Creating Our Declarations

Let's first add class-level variables so that we can get or set our data. Add the following code:

As you can see from the code above, we added a region that holds our class-level variables. These variables match our columns from the database table.

Creating Our Method

We know that our method in this class needs to accept an argument, which is a string from our search box. We also know this search could bring back one or multiple matches. As a result, our method needs to create and store a generic list object and then return that to our code-behind file. Let's add the following code:

As you can see from the code above we do the following:

  1. Create a generic list method named GetEmployeesView and pass in the value from our search text box.
  2. Create a connection object and pass in our key from our configuration file.
  3. Create a command object and pass in our stored procedure along with our connection object.
  4. Set our command object to accept stored procedures.
  5. Create a SQL parameter, pass in our parameter from our stored procedure and the parameter's data type.
  6. Add our parameter to the command object.
  7. Create a generic list object named employees.

If we can't connect to our database or read through the results from our query, we wrap the following in a try/catch block, which handles exceptions:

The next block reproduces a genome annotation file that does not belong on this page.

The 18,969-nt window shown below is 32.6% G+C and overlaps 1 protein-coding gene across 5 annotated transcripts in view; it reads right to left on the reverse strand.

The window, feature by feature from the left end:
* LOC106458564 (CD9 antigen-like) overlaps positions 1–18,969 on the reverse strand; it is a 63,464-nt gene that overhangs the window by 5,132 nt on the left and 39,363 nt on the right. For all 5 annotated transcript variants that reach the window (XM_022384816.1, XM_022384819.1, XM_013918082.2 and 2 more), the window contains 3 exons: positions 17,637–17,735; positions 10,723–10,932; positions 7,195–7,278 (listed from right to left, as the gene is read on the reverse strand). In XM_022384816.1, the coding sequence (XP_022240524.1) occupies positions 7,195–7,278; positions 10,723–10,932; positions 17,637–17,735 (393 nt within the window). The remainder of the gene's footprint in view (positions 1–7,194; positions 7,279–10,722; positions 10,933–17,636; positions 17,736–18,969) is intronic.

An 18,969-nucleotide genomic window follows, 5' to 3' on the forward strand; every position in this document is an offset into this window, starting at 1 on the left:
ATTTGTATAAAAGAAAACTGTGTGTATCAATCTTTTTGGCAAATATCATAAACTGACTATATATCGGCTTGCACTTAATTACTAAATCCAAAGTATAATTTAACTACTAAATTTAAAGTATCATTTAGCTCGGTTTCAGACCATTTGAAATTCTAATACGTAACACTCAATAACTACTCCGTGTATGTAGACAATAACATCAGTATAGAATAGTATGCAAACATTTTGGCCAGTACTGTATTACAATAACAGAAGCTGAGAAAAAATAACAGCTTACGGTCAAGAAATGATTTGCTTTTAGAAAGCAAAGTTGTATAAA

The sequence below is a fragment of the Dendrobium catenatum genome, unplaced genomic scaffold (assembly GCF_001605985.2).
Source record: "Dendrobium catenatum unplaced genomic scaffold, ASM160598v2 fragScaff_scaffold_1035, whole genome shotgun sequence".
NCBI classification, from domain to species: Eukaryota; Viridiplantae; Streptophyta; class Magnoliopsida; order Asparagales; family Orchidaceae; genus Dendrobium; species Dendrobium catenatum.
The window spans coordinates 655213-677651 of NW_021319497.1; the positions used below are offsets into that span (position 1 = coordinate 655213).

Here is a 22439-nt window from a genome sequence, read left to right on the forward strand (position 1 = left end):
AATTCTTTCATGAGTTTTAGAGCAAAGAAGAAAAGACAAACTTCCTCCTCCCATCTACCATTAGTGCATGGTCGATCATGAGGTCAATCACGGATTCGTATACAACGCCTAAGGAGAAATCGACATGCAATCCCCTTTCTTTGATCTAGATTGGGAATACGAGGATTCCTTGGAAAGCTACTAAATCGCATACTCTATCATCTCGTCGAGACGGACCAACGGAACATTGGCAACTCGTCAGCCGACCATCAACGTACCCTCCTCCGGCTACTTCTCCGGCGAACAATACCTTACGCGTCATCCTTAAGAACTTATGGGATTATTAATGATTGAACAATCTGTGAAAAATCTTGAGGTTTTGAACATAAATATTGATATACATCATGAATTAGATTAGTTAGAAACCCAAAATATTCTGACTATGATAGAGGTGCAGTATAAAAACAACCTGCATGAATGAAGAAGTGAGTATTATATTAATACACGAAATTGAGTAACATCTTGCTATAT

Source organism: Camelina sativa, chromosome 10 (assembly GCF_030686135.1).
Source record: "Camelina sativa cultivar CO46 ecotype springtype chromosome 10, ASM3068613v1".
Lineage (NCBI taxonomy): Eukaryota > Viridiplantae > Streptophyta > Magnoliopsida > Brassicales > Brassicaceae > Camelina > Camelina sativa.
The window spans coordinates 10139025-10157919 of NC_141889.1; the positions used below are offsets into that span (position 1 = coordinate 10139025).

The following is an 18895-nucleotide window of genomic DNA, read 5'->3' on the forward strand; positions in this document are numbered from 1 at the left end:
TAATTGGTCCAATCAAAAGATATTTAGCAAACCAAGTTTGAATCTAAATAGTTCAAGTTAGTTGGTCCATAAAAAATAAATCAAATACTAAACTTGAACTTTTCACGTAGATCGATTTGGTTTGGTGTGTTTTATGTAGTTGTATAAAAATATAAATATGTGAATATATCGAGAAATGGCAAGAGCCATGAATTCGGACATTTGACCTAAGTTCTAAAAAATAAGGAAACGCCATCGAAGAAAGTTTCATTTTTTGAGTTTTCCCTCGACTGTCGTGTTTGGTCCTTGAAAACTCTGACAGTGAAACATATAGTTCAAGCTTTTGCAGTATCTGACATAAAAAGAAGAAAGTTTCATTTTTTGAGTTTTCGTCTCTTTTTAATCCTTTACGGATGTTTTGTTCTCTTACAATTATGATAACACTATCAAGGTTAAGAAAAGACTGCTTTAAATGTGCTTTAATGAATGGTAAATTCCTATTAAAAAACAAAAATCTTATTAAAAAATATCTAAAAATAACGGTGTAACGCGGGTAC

1. Call the open method of our connection object.
  2. Create a data reader object, and set the command object's execute reader method to it.
    • Inside our while loop:
      1. Create a new employee object.
      2. Assign each of our class-level variables to the value coming from our data reader object.
      3. Add each new object to our generic list object.
  3. Catch the exception and throw an exception if needed.
  4. Call the dispose method on our command object and the close method on our connection object.
  5. Return our list object.

In default.aspx.cs, add the following as shown below:

As you can see from the code above, we create a new instance of the employee directory class.

Within the search method created earlier, add the following code as shown below:

As you can see from the code above, we create a generic list object named employees and set it to our object, ed. From our object, we call GetEmployeesView, passing in our search field. We call TogglePHVisibility, which shows our repeater control and hides the other placeholder control. When our list object gets filled with one or multiple objects, we set the data source of our repeater control to our list object and call the data bind method to associate the data to the control.

Let's write the TogglePHVisibility method as shown below:

As you can see from the code above, we toggle the placeholders appropriately. Save both files and restore SQL Server Management Studio.

A Word About Stored Procedures

Think of stored procedures in databases as blocks of SQL code that have been executed against the database. This is great for multiple reasons, including:

  • Because the SQL code is executed against the database, it's already indexed on the database and knows the tables it needs, which means performance is enhanced.
  • Because we're calling the function in our application, we aren't executing a SQL query from our application, which is faster than embedding SQL.
  • If a change is needed to the query, you change it in the saved SQL file rather than in our business layer.